The family of Snout Moths, also referred to as Pyralid Moths, is named for the fact that many members have big snouts indeed, especially the Grass Moths, but not all of them. In rest they immediately stand out among all other micro moths, for they keep their antennae over their wings. So any moth in rest having their antennae fully exposed belong to this group.
Most of these small moths are inconspicuous and of no particular significance to humans. Some are more notable, however. Perhaps the most familiar are waxworms, which are the caterpillar larvae of the greater (Galleria mellonella) and lesser (Achroia grisella) wax moths (subfamily Galleriinae). They are pests of beehives, but are bred commercially as live food for small reptile and bird pets and similar animals. They are also used as fishing bait for trout fishing.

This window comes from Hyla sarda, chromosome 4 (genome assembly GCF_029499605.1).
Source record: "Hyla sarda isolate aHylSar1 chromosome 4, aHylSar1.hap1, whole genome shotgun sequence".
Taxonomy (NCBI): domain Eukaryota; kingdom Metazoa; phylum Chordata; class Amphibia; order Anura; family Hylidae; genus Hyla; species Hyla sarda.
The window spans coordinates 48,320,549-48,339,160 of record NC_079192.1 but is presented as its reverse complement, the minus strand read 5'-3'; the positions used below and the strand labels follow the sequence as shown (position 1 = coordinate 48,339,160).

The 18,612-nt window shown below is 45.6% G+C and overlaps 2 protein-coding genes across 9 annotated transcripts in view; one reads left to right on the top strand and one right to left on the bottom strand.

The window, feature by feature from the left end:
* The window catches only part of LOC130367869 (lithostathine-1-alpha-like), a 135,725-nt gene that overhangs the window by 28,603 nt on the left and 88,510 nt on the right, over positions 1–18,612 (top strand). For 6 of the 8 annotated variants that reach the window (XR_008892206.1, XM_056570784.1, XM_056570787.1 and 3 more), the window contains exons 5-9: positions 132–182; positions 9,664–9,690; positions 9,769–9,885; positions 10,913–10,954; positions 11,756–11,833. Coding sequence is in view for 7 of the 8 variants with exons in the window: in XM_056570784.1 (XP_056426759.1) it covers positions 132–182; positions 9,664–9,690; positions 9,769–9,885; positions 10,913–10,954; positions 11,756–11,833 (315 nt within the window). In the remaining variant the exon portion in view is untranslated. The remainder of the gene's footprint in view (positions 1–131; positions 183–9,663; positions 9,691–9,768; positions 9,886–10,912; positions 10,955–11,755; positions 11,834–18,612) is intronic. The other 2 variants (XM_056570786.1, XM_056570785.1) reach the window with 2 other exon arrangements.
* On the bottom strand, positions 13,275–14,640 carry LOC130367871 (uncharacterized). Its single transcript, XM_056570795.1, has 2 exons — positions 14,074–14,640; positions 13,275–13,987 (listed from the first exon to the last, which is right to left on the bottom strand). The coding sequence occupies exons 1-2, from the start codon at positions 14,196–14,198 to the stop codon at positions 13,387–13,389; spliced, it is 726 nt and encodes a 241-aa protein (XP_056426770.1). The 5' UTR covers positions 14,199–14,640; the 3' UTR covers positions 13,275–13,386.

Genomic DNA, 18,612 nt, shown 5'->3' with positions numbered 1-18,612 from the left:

The new species belongs to a genus that had only one species so far. The name of the new species is derived from the Latin acanthus (spinose) which refers to some thornshaped structure at the male genitalia.
For the experts: The genus Minooa Yamanaka, 1996 was monobasic with Minooa yamamotoi Yamanaka, 1996 as the type species. Previously, the genus was only recorded from Japan (Yamanaka 1996; Yamanaka & Yoshiyasu 2013). The diagnostic characters of this genus are as follows: antenna of male ciliated ventrally, simple in female; forewing M1 stalked with R3+4+5 for short distance, M2 and M3 stalked for 1/4 length; hindwing with Rs and M1 stalked, M2 and M3 stalked for 1/4 length; male genitalia with a long process arising from base of sacculus; aedeagus with several thorn-shaped cornuti; female genitalia with ductus bursae broadened and wrinkled posteriorly; signum formed by minute sclerites.